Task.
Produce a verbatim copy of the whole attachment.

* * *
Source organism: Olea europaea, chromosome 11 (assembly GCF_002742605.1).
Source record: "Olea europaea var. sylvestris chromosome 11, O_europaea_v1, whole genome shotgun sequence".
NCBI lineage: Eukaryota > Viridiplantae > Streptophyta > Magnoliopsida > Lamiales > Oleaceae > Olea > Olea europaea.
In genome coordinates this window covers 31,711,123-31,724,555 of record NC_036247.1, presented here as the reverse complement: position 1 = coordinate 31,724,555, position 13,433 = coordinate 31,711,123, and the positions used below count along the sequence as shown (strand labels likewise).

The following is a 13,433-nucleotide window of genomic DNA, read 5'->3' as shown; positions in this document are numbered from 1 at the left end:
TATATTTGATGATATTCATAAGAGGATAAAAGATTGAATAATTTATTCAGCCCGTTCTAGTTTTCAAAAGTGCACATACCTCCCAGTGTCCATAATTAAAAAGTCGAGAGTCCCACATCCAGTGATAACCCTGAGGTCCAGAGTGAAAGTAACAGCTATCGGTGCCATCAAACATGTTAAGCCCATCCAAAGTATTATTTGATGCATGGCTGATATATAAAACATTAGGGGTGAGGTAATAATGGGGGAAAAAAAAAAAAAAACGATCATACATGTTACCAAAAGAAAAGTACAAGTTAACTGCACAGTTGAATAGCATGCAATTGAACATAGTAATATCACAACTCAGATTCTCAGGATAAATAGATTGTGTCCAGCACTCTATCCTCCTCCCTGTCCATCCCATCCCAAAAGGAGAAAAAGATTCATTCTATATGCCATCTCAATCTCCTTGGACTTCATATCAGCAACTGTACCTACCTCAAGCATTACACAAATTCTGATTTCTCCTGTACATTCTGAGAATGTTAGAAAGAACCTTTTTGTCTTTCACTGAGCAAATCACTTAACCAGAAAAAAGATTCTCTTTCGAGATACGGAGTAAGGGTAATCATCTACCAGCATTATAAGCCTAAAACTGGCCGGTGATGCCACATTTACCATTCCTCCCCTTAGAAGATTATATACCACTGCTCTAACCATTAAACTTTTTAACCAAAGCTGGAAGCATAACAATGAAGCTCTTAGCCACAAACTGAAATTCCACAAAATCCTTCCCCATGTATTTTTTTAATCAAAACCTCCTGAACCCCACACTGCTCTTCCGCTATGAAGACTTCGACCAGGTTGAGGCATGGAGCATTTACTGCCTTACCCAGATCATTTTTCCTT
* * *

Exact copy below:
Source organism: Olea europaea, chromosome 11 (assembly GCF_002742605.1).
Source record: "Olea europaea var. sylvestris chromosome 11, O_europaea_v1, whole genome shotgun sequence".
NCBI lineage: Eukaryota > Viridiplantae > Streptophyta > Magnoliopsida > Lamiales > Oleaceae > Olea > Olea europaea.
In genome coordinates this window covers 31,711,123-31,724,555 of record NC_036247.1, presented here as the reverse complement: position 1 = coordinate 31,724,555, position 13,433 = coordinate 31,711,123, and the positions used below count along the sequence as shown (strand labels likewise).

The following is a 13,433-nucleotide window of genomic DNA, read 5'->3' as shown; positions in this document are numbered from 1 at the left end:
TATATTTGATGATATTCATAAGAGGATAAAAGATTGAATAATTTATTCAGCCCGTTCTAGTTTTCAAAAGTGCACATACCTCCCAGTGTCCATAATTAAAAAGTCGAGAGTCCCACATCCAGTGATAACCCTGAGGTCCAGAGTGAAAGTAACAGCTATCGGTGCCATCAAACATGTTAAGCCCATCCAAAGTATTATTTGATGCATGGCTGATATATAAAACATTAGGGGTGAGGTAATAATGGGGGAAAAAAAAAAAAAAACGATCATACATGTTACCAAAAGAAAAGTACAAGTTAACTGCACAGTTGAATAGCATGCAATTGAACATAGTAATATCACAACTCAGATTCTCAGGATAAATAGATTGTGTCCAGCACTCTATCCTCCTCCCTGTCCATCCCATCCCAAAAGGAGAAAAAGATTCATTCTATATGCCATCTCAATCTCCTTGGACTTCATATCAGCAACTGTACCTACCTCAAGCATTACACAAATTCTGATTTCTCCTGTACATTCTGAGAATGTTAGAAAGAACCTTTTTGTCTTTCACTGAGCAAATCACTTAACCAGAAAAAAGATTCTCTTTCGAGATACGGAGTAAGGGTAATCATCTACCAGCATTATAAGCCTAAAACTGGCCGGTGATGCCACATTTACCATTCCTCCCCTTAGAAGATTATATACCACTGCTCTAACCATTAAACTTTTTAACCAAAGCTGGAAGCATAACAATGAAGCTCTTAGCCACAAACTGAAATTCCACAAAATCCTTCCCCATGTATTTTTTTAATCAAAACCTCCTGAACCCCACACTGCTCTTCCGCTATGAAGACTTCGACCAGGTTGAGGCATGGAGCATTTACTGCCTTACCCAGATCATTTTTCCTT